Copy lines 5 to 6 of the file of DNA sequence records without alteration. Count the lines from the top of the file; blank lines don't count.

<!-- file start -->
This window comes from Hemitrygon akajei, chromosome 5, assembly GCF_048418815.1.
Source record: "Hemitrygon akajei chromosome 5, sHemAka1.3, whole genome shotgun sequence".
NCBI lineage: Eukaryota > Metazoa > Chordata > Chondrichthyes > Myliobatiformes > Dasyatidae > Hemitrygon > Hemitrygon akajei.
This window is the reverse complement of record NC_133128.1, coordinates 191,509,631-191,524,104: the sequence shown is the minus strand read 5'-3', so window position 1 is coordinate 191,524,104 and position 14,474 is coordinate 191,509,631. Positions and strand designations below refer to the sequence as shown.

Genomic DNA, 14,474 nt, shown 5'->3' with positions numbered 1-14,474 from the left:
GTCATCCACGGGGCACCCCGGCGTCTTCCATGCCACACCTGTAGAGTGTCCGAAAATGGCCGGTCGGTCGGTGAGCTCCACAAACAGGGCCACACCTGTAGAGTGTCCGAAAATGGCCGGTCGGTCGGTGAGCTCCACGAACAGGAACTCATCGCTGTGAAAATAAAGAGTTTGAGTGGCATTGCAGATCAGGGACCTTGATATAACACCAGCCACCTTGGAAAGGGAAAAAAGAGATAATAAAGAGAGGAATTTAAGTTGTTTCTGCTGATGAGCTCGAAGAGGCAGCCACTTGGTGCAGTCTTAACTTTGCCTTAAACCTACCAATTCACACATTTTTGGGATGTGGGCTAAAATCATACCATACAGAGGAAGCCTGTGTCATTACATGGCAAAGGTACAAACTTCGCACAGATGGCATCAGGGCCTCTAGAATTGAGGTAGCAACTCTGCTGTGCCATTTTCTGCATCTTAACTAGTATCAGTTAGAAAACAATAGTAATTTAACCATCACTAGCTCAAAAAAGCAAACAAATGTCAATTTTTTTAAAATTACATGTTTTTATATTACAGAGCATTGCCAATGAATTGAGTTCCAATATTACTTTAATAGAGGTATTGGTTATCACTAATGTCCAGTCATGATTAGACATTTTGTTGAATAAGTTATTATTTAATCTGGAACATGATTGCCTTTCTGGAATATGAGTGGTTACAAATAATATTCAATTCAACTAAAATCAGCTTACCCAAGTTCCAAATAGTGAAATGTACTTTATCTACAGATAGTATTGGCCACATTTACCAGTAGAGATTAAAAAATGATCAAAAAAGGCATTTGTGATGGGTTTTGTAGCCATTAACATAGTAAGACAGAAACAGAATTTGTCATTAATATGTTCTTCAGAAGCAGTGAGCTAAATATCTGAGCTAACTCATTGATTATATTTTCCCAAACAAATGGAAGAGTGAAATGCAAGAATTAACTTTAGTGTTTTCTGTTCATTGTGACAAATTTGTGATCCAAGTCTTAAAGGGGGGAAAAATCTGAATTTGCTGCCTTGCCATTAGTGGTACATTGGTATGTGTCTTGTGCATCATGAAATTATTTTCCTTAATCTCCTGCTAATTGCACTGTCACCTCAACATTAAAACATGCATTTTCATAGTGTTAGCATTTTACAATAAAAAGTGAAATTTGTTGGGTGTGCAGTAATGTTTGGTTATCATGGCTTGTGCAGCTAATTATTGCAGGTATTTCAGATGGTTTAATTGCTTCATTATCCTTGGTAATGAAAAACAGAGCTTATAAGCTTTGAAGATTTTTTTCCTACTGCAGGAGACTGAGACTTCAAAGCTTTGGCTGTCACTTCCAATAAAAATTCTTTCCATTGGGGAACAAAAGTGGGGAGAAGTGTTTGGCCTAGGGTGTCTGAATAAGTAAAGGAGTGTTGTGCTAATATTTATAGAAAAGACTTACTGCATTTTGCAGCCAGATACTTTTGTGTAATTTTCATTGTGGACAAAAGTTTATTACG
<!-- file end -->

Genomic DNA, 14,474 nt, shown 5'->3' with positions numbered 1-14,474 from the left:
GTCATCCACGGGGCACCCCGGCGTCTTCCATGCCACACCTGTAGAGTGTCCGAAAATGGCCGGTCGGTCGGTGAGCTCCACAAACAGGGCCACACCTGTAGAGTGTCCGAAAATGGCCGGTCGGTCGGTGAGCTCCACGAACAGGAACTCATCGCTGTGAAAATAAAGAGTTTGAGTGGCATTGCAGATCAGGGACCTTGATATAACACCAGCCACCTTGGAAAGGGAAAAAAGAGATAATAAAGAGAGGAATTTAAGTTGTTTCTGCTGATGAGCTCGAAGAGGCAGCCACTTGGTGCAGTCTTAACTTTGCCTTAAACCTACCAATTCACACATTTTTGGGATGTGGGCTAAAATCATACCATACAGAGGAAGCCTGTGTCATTACATGGCAAAGGTACAAACTTCGCACAGATGGCATCAGGGCCTCTAGAATTGAGGTAGCAACTCTGCTGTGCCATTTTCTGCATCTTAACTAGTATCAGTTAGAAAACAATAGTAATTTAACCATCACTAGCTCAAAAAAGCAAACAAATGTCAATTTTTTTAAAATTACATGTTTTTATATTACAGAGCATTGCCAATGAATTGAGTTCCAATATTACTTTAATAGAGGTATTGGTTATCACTAATGTCCAGTCATGATTAGACATTTTGTTGAATAAGTTATTATTTAATCTGGAACATGATTGCCTTTCTGGAATATGAGTGGTTACAAATAATATTCAATTCAACTAAAATCAGCTTACCCAAGTTCCAAATAGTGAAATGTACTTTATCTACAGATAGTATTGGCCACATTTACCAGTAGAGATTAAAAAATGATCAAAAAAGGCATTTGTGATGGGTTTTGTAGCCATTAACATAGTAAGACAGAAACAGAATTTGTCATTAATATGTTCTTCAGAAGCAGTGAGCTAAATATCTGAGCTAACTCATTGATTATATTTTCCCAAACAAATGGAAGAGTGAAATGCAAGAATTAACTTTAGTGTTTTCTGTTCATTGTGACAAATTTGTGATCCAAGTCTTAAAGGGGGGAAAAATCTGAATTTGCTGCCTTGCCATTAGTGGTACATTGGTATGTGTCTTGTGCATCATGAAATTATTTTCCTTAATCTCCTGCTAATTGCACTGTCACCTCAACATTAAAACATGCATTTTCATAGTGTTAGCATTTTACAATAAAAAGTGAAATTTGTTGGGTGTGCAGTAATGTTTGGTTATCATGGCTTGTGCAGCTAATTATTGCAGGTATTTCAGATGGTTTAATTGCTTCATTATCCTTGGTAATGAAAAACAGAGCTTATAAGCTTTGAAGATTTTTTTCCTACTGCAGGAGACTGAGACTTCAAAGCTTTGGCTGTCACTTCCAATAAAAATTCTTTCCATTGGGGAACAAAAGTGGGGAGAAGTGTTTGGCCTAGGGTGTCTGAATAAGTAAAGGAGTGTTGTGCTAATATTTATAGAAAAGACTTACTGCATTTTGCAGCCAGATACTTTTGTGTAATTTTCATTGTGGACAAAAGTTTATTACG